University News

NYC education chancellor: U.S. schools ‘in crisis’

By
Contributing Writer
Friday, October 29, 2010

Joel Klein, chancellor of the New York City Department of Education, is not quite sure how he got his job, or how he has kept it for eight years. The nontraditional education reformer spoke Thursday about the problems in the American education system, and the difficult, but necessary, task of improvement.

Klein’s speech, delivered to a crowded Salomon 101, was the latest installment of the Noah Krieger ’93 Lecture Series. Marion Orr, director of the Taubman Center for Public Policy, introduced Klein as the guy who has the “tough job” of overseeing 1.1 million students, 136,000 employees and a $21 billion budget.

Klein opened his speech by telling the audience he would speak “candidly and controversially.”  

“When I stop doing controversial things, you ought to get yourself a new chancellor,” Klein said he once told Michael Bloomberg, the mayor of New York City.

According to Klein, the “America we are” needs controversial action, and Klein said he is not a “Chicken Little kind of guy” in this respect.

He cited America’s 70 percent high school graduation rate and low standing in international tests as evidence that “we are in crisis,” especially compared to the rest of the world. “The rest of the world is not going to wait for us to catch up” if we continue to undereducate, Klein said.

Despite increases in the education budget, the system has not improved, Klein said, due to its stagnancy. He argued that radical changes need to be made, and this will be controversial and difficult.

Klein outlined his vision for improvement in “three big ideas.”

His first idea was to make teaching “the most valued and exciting profession.” He said this will not happen by maintaining tenure, lockstep pay — a provision in teacher union contracts mandating teachers receive the same compensation across subjects — and seniority. According to Klein, the teachers in the world’s best educated countries come from the top 30 or even 10 percent of their college classes, while in the United States, teachers generally come from the bottom third of their classes.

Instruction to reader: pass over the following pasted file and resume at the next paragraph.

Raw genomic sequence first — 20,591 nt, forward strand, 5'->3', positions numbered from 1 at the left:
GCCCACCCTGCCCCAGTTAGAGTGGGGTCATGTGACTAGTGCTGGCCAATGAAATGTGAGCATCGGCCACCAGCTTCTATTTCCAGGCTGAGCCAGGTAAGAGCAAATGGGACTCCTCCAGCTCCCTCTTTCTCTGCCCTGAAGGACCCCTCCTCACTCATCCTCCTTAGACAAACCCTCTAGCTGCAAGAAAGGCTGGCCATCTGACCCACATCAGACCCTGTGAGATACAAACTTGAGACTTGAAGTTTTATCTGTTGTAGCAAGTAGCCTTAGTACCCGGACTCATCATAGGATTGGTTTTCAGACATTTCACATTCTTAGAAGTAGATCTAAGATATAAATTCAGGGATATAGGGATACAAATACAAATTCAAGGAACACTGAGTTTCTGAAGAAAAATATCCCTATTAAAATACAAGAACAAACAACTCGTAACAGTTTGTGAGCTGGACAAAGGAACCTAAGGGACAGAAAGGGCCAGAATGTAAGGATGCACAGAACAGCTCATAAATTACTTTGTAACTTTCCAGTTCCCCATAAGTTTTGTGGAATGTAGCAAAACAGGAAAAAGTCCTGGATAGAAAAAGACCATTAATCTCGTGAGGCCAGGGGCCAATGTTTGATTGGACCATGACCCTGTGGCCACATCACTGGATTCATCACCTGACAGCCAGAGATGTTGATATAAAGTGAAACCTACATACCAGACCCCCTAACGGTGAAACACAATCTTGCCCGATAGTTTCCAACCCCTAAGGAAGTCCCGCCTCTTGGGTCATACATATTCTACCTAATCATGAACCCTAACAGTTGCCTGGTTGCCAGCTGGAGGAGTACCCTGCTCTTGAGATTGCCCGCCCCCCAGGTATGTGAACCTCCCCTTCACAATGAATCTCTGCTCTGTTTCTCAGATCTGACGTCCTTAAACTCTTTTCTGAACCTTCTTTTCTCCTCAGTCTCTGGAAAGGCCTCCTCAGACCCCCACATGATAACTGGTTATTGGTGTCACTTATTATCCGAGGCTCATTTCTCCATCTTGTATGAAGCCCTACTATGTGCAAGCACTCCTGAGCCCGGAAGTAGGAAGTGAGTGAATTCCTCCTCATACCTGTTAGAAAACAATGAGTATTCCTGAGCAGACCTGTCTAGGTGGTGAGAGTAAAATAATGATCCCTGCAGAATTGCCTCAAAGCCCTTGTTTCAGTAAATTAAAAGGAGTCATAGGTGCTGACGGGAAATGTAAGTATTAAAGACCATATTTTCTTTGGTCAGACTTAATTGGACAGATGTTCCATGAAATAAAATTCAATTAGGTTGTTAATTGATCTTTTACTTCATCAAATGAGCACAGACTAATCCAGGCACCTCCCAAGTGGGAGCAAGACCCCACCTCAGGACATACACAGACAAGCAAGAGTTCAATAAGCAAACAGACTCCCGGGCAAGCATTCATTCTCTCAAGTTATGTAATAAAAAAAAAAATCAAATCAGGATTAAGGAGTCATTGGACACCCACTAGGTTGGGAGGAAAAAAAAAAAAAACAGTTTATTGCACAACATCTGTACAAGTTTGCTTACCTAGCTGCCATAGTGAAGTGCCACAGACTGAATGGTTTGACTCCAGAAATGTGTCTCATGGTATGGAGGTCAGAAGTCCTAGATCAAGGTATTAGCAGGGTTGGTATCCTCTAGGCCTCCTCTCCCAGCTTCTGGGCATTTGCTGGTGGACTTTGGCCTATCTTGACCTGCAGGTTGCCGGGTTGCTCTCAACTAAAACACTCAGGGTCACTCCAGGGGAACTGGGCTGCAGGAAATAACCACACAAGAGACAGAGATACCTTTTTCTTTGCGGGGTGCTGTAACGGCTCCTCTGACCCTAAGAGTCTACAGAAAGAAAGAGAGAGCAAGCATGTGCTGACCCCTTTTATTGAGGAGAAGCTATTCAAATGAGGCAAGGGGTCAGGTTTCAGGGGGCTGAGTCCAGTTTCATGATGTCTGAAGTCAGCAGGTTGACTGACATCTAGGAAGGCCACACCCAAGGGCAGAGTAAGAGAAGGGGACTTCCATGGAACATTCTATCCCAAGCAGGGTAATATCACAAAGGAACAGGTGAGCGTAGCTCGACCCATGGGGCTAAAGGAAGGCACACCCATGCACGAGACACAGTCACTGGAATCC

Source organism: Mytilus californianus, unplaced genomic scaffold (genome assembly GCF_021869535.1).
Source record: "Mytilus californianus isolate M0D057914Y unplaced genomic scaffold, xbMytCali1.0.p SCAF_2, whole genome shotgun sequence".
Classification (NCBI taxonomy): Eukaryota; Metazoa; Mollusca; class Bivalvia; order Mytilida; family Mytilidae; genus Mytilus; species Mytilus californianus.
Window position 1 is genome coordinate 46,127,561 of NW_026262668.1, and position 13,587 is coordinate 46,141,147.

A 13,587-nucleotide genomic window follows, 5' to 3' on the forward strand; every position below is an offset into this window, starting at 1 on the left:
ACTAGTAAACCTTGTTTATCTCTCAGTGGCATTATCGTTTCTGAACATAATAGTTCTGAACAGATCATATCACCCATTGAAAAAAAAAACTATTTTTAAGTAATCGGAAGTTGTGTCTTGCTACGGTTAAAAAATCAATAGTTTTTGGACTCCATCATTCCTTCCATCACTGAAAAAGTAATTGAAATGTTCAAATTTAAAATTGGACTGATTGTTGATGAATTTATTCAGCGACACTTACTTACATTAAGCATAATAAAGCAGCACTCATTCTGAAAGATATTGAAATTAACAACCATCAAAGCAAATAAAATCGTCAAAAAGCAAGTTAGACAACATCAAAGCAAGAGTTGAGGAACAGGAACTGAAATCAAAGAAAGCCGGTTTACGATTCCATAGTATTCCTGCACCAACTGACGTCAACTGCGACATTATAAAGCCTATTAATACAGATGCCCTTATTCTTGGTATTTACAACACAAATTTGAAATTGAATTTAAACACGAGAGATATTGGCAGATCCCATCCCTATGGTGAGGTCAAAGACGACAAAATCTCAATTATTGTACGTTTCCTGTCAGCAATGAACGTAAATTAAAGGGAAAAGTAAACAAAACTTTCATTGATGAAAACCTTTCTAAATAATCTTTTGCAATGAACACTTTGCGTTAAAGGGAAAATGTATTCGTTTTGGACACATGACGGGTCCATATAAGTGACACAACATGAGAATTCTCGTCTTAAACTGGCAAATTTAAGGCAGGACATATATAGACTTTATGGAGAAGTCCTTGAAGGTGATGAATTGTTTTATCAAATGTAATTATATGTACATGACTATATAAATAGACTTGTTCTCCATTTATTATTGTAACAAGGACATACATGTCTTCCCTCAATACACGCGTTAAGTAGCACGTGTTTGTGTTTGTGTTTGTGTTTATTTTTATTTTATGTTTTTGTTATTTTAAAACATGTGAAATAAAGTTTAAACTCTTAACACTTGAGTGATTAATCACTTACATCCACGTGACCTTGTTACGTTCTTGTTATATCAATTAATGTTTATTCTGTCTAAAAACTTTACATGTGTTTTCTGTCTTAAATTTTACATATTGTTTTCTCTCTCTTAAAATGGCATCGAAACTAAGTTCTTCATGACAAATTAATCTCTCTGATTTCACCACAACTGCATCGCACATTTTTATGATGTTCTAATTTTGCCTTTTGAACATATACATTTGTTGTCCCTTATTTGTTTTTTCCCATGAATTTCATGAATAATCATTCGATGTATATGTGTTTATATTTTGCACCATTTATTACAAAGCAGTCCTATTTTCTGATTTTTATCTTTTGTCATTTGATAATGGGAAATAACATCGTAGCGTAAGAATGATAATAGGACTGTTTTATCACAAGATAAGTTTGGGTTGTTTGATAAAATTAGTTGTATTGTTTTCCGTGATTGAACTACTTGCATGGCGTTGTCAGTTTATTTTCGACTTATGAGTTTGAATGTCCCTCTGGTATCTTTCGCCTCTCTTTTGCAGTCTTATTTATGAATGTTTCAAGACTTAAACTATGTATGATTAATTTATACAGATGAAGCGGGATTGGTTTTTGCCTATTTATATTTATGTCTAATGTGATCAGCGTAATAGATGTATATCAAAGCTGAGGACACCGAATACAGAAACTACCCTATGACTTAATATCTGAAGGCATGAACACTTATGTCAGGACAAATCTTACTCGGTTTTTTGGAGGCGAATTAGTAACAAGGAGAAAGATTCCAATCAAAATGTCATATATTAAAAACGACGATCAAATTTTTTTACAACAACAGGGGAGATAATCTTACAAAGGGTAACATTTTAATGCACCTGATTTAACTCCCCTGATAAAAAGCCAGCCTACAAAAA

Not everyone that wants to teach will be good at it, Klein said. The effectiveness of a teacher is the most important feature of the education system, and programs like Teach for America are working to answer this problem.

The second idea Klein raised was to create more choices in the educational system — “we need schools to compete for their students.” Competition can drive the system forward, and Klein said he wants schools always to have to improve.

Klein’s third idea is to bring new technology into schools. Klein said that schools have been ignoring the technical revolution, and thereby denying themselves of new resources that will enhance teaching.

Klein argued that individualized education, something that technology can help to provide, would greatly improve the school system. With this goal in mind, Klein has broken up several large high schools in New York City into smaller schools, so that students cannot be anonymous.

Demographics, Klein said, have been believed to be a major factor in education. Klein, on the other hand, argued that they are not. He said students at public school in Harlem are performing as well as students in gifted and talented programs in the rest of New York. While some argue that education cannot be fixed until poverty is repaired, Klein believes the reverse — that good schools can solve poverty.

“Demographics are not important. It is about education,” Klein said.

Audience members at the event ranged from Brown students attending for a class requirement to octogenarian education activists. Klein engaged with the audience and took questions at the end of his speech. He answered queries about some of the more controversial actions he has taken, like breaking up large schools and the competition he advocated among teachers.

Klein said he placed such importance on the value of education because of its economic and social benefits. “If it weren’t for the American dream, I wouldn’t be here today.” But he said it has been said that the American dream may be becoming the American memory.

“The answer to that,” Klein concluded, “depends on whether or not we can transform K-12 education.”